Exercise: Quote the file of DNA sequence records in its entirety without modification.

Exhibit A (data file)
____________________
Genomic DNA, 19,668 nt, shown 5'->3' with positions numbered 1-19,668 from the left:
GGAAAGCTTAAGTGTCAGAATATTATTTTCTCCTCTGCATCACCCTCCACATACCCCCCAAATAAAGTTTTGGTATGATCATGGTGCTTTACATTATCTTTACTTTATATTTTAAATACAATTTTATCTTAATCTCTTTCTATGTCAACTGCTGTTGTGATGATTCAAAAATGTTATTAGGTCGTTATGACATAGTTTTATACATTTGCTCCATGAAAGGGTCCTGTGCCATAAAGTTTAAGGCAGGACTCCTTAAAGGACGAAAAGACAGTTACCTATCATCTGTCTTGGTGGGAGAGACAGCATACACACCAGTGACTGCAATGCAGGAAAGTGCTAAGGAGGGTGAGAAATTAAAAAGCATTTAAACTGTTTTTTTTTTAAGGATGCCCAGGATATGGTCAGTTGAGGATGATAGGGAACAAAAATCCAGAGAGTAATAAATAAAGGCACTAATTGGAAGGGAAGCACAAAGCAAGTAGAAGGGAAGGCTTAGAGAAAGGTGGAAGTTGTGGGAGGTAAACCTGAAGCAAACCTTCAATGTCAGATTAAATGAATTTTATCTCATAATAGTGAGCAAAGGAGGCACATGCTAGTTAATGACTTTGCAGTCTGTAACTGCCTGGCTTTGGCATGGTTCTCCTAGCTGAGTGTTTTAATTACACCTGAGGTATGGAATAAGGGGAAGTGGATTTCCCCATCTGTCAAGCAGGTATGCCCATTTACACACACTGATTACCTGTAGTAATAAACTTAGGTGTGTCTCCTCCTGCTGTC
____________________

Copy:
Genomic DNA, 19,668 nt, shown 5'->3' with positions numbered 1-19,668 from the left:
GGAAAGCTTAAGTGTCAGAATATTATTTTCTCCTCTGCATCACCCTCCACATACCCCCCAAATAAAGTTTTGGTATGATCATGGTGCTTTACATTATCTTTACTTTATATTTTAAATACAATTTTATCTTAATCTCTTTCTATGTCAACTGCTGTTGTGATGATTCAAAAATGTTATTAGGTCGTTATGACATAGTTTTATACATTTGCTCCATGAAAGGGTCCTGTGCCATAAAGTTTAAGGCAGGACTCCTTAAAGGACGAAAAGACAGTTACCTATCATCTGTCTTGGTGGGAGAGACAGCATACACACCAGTGACTGCAATGCAGGAAAGTGCTAAGGAGGGTGAGAAATTAAAAAGCATTTAAACTGTTTTTTTTTTAAGGATGCCCAGGATATGGTCAGTTGAGGATGATAGGGAACAAAAATCCAGAGAGTAATAAATAAAGGCACTAATTGGAAGGGAAGCACAAAGCAAGTAGAAGGGAAGGCTTAGAGAAAGGTGGAAGTTGTGGGAGGTAAACCTGAAGCAAACCTTCAATGTCAGATTAAATGAATTTTATCTCATAATAGTGAGCAAAGGAGGCACATGCTAGTTAATGACTTTGCAGTCTGTAACTGCCTGGCTTTGGCATGGTTCTCCTAGCTGAGTGTTTTAATTACACCTGAGGTATGGAATAAGGGGAAGTGGATTTCCCCATCTGTCAAGCAGGTATGCCCATTTACACACACTGATTACCTGTAGTAATAAACTTAGGTGTGTCTCCTCCTGCTGTC